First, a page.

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To assess the use of oral glucose tolerance testing (OGTT) to predict efficacy of insulin sensitization (metformin) or suppression (octreotide) because insulin resistance and insulin hypersecretion may impact pharmacotherapeutic efficacy in obese children.
Forty-three and 24 obese children, with and without central nervous system (CNS) insult, underwent OGTT. Insulin sensitivity was expressed as composite insulin sensitivity index (CISI), and secretion as corrected insulin response (CIRgp). Those without CNS insult received metformin (weight-based dosing) for 6 to 16 months. Those with CNS insult received octreotide SQ 15 μg/kg/d for 6 months. Body mass index (BMI) and z-score responses were modeled using CIRgp and CISI.
Metformin: With CIRgp and CISI = 1, BMI z-score in white children declined by 0.23 over the first 4 months (P < .001), and by 0.14 over the next year (P = .33). Each 2-fold increase in CIRgp or CISI attenuated BMI z-score reduction, but with wide uncertainty (P = .24). Black children exhibited little response. Octreotide: With CIRgp and CISI = 1, BMI z-score decreased by 0.23 in the first 4 months (P = .052). Efficacy was dependent on an interaction between CIRgp and CISI (P = .051).
Efficacy of metformin was predicted by pretreatment insulin resistance. Efficacy of octreotide was predicted by insulin hypersecretion and sensitivity.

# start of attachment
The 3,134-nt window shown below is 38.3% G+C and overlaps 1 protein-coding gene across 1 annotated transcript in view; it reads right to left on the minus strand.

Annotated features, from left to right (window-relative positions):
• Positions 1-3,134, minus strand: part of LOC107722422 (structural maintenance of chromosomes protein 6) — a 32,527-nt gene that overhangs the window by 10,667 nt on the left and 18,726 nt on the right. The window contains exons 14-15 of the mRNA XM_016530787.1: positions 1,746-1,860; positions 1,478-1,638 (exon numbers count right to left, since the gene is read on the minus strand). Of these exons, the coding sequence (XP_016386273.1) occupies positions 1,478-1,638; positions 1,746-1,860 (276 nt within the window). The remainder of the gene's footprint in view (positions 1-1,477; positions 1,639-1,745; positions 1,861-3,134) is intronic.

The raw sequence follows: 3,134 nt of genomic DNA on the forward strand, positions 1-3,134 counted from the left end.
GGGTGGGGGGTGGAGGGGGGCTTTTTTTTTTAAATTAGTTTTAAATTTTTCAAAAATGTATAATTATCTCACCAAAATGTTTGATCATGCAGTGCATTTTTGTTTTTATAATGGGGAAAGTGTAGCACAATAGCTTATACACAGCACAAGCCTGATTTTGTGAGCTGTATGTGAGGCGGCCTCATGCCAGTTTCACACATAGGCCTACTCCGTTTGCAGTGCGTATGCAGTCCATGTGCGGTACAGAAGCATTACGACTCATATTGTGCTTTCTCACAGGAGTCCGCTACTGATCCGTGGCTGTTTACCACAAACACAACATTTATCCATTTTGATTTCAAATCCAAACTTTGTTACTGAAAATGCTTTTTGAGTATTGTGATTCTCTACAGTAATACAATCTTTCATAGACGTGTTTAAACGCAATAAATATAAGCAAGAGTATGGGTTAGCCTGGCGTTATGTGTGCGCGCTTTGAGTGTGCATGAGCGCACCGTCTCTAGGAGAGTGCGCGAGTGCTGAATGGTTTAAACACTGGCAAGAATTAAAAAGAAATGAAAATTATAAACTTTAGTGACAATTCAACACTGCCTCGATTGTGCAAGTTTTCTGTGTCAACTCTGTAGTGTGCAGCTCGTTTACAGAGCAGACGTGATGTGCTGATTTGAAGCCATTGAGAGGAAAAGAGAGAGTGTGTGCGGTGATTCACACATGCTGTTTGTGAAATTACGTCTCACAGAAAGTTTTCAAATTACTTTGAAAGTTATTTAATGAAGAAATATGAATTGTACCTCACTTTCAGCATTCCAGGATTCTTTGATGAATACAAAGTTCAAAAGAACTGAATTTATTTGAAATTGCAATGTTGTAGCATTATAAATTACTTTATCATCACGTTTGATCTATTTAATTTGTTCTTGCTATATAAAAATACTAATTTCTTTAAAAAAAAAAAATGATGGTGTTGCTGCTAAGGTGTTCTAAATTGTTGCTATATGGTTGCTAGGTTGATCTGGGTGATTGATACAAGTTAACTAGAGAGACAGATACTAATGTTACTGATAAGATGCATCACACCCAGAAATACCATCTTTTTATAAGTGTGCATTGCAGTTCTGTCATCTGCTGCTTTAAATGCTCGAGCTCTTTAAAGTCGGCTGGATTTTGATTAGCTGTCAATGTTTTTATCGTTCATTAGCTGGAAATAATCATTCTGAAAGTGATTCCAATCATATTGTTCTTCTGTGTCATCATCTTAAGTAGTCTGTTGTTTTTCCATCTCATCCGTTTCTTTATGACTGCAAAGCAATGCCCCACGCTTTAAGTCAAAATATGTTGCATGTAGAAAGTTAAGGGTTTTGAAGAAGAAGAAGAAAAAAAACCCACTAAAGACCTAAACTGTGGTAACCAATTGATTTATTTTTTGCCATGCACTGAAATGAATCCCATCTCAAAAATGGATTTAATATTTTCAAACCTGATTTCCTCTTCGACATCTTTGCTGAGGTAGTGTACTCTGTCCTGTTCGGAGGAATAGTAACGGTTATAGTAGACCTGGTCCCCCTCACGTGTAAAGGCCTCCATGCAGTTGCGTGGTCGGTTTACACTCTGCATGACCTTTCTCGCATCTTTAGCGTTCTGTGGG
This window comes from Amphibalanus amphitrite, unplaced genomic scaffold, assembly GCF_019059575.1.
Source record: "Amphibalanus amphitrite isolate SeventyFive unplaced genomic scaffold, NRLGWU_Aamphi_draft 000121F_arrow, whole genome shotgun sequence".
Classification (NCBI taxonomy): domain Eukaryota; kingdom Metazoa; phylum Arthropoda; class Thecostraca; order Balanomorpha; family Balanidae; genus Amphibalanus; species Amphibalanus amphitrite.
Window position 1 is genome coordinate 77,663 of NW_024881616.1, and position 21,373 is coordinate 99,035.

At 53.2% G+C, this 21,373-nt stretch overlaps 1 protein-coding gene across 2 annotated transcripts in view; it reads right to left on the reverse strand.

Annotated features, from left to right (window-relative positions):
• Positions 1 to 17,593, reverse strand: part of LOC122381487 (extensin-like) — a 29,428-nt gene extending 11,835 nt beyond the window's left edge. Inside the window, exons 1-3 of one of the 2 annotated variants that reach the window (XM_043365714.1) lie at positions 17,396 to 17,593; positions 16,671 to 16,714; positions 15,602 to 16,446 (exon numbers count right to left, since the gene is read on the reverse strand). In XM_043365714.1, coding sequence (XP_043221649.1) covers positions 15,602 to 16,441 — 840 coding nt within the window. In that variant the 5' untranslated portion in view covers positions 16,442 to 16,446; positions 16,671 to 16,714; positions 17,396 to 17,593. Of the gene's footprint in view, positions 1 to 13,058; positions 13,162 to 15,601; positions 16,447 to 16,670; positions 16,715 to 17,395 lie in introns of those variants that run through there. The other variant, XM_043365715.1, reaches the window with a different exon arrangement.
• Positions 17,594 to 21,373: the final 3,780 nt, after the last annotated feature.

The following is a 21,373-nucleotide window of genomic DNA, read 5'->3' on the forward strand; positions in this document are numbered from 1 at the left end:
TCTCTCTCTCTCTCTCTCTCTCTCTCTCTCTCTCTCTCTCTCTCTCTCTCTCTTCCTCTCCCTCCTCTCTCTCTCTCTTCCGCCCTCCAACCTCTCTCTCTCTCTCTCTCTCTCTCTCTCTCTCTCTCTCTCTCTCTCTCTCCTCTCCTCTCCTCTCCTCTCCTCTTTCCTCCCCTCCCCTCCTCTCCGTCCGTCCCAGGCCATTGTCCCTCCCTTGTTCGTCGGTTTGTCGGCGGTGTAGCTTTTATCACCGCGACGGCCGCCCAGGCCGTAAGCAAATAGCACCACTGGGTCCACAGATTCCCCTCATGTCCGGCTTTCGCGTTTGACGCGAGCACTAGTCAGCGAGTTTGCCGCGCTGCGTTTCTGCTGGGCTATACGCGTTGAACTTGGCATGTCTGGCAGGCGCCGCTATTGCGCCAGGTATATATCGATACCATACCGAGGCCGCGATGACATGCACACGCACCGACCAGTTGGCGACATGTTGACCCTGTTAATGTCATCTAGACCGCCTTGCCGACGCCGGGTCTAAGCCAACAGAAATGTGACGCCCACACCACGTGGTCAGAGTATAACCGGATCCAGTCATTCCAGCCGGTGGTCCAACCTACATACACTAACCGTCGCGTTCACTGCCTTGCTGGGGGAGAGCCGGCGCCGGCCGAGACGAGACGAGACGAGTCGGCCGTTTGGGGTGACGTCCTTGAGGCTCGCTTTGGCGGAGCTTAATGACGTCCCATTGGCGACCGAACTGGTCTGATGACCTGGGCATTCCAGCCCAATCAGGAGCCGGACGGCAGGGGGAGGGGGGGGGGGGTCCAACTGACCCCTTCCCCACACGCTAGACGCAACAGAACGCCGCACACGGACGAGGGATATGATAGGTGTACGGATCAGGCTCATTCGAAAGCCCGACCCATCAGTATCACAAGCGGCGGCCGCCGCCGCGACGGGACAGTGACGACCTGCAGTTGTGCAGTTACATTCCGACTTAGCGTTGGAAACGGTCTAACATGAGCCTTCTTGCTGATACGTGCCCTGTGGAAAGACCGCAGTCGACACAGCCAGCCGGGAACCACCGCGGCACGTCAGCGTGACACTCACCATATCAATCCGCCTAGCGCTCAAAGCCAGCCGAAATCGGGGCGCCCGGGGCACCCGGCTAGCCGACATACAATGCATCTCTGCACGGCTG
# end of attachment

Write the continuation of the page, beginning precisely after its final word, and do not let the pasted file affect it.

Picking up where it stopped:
Obesity is not one disease, but rather a phenotype of many different diseases.1,2 When targeted to the specific pathology, pharmacotherapy, such as leptin for leptin deficiency,3 can be effective. However, when therapy is not targeted, efficacy tends to be suboptimal.4 Indeed, pharmacotherapies for childhood obesity have been shown to possess variable inter-individual responsiveness.5–8 A corollary is that determining the causes of specific types of obesity may lead to effective therapies that target the specific causes. Such strategies must currently rely on the use of pretreatment “predictor variables.”
Insulin is an important factor in the genesis of childhood obesity. Most obese children have hyperinsulinemia.9 There are two forms of euglycemic hyperinsulinemia: (1) fasting hyperinsulinemia caused by defective hepatic and muscle insulin signal transduction, a manifestation of what is commonly called “insulin resistance”10–12; and (2) glucose-stimulated hyperinsulinemia, also termed “insulin hypersecretion,” which occurs as a result of neural dysregulation of the β-cell as seen in subjects with hypothalamic obesity caused by central nervous system (CNS) insult.13,14 We have previously demonstrated in obese children that insulin secretion and insulin sensitivity are distinct phenomena and are predicted both by race and cause.15